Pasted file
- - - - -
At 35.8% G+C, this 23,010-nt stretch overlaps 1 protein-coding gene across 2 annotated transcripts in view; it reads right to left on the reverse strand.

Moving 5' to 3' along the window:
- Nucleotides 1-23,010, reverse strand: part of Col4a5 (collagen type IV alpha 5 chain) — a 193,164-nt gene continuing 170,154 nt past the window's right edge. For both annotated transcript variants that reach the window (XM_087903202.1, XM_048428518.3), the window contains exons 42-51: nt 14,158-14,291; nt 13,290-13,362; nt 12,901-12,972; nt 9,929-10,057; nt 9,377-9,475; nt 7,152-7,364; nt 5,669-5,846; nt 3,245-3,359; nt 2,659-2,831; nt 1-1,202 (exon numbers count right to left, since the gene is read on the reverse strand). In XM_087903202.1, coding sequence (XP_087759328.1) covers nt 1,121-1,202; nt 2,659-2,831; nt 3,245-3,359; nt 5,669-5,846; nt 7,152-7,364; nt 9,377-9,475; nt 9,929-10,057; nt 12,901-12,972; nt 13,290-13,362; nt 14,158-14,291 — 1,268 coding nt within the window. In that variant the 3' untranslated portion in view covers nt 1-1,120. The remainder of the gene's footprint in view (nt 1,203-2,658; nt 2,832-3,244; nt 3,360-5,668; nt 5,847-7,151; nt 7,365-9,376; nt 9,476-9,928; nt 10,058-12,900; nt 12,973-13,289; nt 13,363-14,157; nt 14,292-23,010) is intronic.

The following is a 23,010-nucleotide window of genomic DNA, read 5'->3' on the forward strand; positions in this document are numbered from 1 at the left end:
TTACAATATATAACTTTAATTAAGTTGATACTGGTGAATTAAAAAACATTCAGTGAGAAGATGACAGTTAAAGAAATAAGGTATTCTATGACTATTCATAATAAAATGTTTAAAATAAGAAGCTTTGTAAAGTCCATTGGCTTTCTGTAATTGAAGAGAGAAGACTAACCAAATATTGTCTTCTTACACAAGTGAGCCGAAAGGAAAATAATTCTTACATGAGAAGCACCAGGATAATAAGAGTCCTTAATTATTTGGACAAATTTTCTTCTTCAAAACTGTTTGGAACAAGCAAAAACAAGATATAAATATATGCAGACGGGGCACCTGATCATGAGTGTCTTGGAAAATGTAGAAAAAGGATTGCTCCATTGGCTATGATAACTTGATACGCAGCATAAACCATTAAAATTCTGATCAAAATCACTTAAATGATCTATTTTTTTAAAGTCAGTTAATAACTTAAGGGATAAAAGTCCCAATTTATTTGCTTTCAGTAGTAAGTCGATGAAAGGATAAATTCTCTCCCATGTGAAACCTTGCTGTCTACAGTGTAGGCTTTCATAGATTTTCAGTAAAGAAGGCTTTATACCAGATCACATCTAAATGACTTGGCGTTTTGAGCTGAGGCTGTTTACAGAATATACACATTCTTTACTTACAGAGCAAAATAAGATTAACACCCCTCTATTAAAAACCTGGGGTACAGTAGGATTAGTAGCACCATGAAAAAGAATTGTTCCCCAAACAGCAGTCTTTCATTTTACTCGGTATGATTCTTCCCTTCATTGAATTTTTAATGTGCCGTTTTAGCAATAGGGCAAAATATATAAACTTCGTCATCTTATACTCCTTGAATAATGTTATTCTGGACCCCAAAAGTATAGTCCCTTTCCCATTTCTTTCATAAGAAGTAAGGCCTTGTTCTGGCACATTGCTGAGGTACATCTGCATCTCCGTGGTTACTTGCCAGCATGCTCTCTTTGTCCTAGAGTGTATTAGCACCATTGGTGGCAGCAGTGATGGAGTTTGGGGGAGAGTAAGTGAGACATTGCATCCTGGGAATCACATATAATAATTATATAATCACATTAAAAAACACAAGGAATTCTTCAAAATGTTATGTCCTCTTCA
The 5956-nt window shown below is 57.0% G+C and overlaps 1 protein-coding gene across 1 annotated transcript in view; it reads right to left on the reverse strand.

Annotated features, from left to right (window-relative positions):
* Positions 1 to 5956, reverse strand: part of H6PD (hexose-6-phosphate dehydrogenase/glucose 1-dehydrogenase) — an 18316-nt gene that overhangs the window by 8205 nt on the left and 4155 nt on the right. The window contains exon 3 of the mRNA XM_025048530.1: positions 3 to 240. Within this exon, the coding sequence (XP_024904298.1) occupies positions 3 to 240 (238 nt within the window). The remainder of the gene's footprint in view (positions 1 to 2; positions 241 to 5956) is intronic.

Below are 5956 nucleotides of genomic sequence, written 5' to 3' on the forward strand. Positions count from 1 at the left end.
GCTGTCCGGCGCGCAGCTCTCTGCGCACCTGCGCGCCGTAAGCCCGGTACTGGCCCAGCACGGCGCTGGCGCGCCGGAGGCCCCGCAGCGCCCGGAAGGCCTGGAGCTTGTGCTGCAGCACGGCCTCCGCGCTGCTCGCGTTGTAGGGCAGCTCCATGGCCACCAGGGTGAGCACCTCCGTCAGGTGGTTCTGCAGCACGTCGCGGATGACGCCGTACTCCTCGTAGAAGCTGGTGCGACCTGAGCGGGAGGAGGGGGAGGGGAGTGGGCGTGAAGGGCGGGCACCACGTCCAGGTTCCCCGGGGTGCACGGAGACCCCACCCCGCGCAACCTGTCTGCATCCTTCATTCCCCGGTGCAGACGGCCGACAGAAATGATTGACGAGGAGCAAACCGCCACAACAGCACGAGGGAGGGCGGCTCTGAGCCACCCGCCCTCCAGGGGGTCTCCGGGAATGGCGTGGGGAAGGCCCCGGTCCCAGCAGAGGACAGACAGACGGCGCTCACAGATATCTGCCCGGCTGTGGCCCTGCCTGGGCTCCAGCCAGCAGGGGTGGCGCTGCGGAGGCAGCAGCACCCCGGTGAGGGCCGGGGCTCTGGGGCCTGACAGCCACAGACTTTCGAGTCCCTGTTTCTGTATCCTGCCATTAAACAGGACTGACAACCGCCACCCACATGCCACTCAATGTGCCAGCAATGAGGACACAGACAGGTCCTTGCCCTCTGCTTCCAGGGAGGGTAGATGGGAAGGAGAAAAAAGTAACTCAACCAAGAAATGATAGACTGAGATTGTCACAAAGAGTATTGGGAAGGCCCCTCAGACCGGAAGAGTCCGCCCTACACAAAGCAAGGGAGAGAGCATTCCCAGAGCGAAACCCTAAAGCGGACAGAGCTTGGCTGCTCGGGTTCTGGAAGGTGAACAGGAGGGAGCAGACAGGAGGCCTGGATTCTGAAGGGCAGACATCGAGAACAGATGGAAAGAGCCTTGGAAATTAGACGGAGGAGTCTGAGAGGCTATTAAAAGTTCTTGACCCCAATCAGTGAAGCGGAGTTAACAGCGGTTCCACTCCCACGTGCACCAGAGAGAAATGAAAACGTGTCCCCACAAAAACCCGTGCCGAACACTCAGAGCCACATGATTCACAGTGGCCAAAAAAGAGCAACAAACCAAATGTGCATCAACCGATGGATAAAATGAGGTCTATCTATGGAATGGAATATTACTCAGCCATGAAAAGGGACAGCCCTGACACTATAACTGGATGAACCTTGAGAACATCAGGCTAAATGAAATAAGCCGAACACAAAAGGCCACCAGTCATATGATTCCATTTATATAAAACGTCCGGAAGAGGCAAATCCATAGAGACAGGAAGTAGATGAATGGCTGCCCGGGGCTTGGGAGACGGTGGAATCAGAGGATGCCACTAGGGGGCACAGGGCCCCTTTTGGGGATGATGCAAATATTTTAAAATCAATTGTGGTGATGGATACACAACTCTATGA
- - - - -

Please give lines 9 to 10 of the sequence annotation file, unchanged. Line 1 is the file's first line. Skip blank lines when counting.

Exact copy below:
Below are 5956 nucleotides of genomic sequence, written 5' to 3' on the forward strand. Positions count from 1 at the left end.
GCTGTCCGGCGCGCAGCTCTCTGCGCACCTGCGCGCCGTAAGCCCGGTACTGGCCCAGCACGGCGCTGGCGCGCCGGAGGCCCCGCAGCGCCCGGAAGGCCTGGAGCTTGTGCTGCAGCACGGCCTCCGCGCTGCTCGCGTTGTAGGGCAGCTCCATGGCCACCAGGGTGAGCACCTCCGTCAGGTGGTTCTGCAGCACGTCGCGGATGACGCCGTACTCCTCGTAGAAGCTGGTGCGACCTGAGCGGGAGGAGGGGGAGGGGAGTGGGCGTGAAGGGCGGGCACCACGTCCAGGTTCCCCGGGGTGCACGGAGACCCCACCCCGCGCAACCTGTCTGCATCCTTCATTCCCCGGTGCAGACGGCCGACAGAAATGATTGACGAGGAGCAAACCGCCACAACAGCACGAGGGAGGGCGGCTCTGAGCCACCCGCCCTCCAGGGGGTCTCCGGGAATGGCGTGGGGAAGGCCCCGGTCCCAGCAGAGGACAGACAGACGGCGCTCACAGATATCTGCCCGGCTGTGGCCCTGCCTGGGCTCCAGCCAGCAGGGGTGGCGCTGCGGAGGCAGCAGCACCCCGGTGAGGGCCGGGGCTCTGGGGCCTGACAGCCACAGACTTTCGAGTCCCTGTTTCTGTATCCTGCCATTAAACAGGACTGACAACCGCCACCCACATGCCACTCAATGTGCCAGCAATGAGGACACAGACAGGTCCTTGCCCTCTGCTTCCAGGGAGGGTAGATGGGAAGGAGAAAAAAGTAACTCAACCAAGAAATGATAGACTGAGATTGTCACAAAGAGTATTGGGAAGGCCCCTCAGACCGGAAGAGTCCGCCCTACACAAAGCAAGGGAGAGAGCATTCCCAGAGCGAAACCCTAAAGCGGACAGAGCTTGGCTGCTCGGGTTCTGGAAGGTGAACAGGAGGGAGCAGACAGGAGGCCTGGATTCTGAAGGGCAGACATCGAGAACAGATGGAAAGAGCCTTGGAAATTAGACGGAGGAGTCTGAGAGGCTATTAAAAGTTCTTGACCCCAATCAGTGAAGCGGAGTTAACAGCGGTTCCACTCCCACGTGCACCAGAGAGAAATGAAAACGTGTCCCCACAAAAACCCGTGCCGAACACTCAGAGCCACATGATTCACAGTGGCCAAAAAAGAGCAACAAACCAAATGTGCATCAACCGATGGATAAAATGAGGTCTATCTATGGAATGGAATATTACTCAGCCATGAAAAGGGACAGCCCTGACACTATAACTGGATGAACCTTGAGAACATCAGGCTAAATGAAATAAGCCGAACACAAAAGGCCACCAGTCATATGATTCCATTTATATAAAACGTCCGGAAGAGGCAAATCCATAGAGACAGGAAGTAGATGAATGGCTGCCCGGGGCTTGGGAGACGGTGGAATCAGAGGATGCCACTAGGGGGCACAGGGCCCCTTTTGGGGATGATGCAAATATTTTAAAATCAATTGTGGTGATGGATACACAACTCTATGA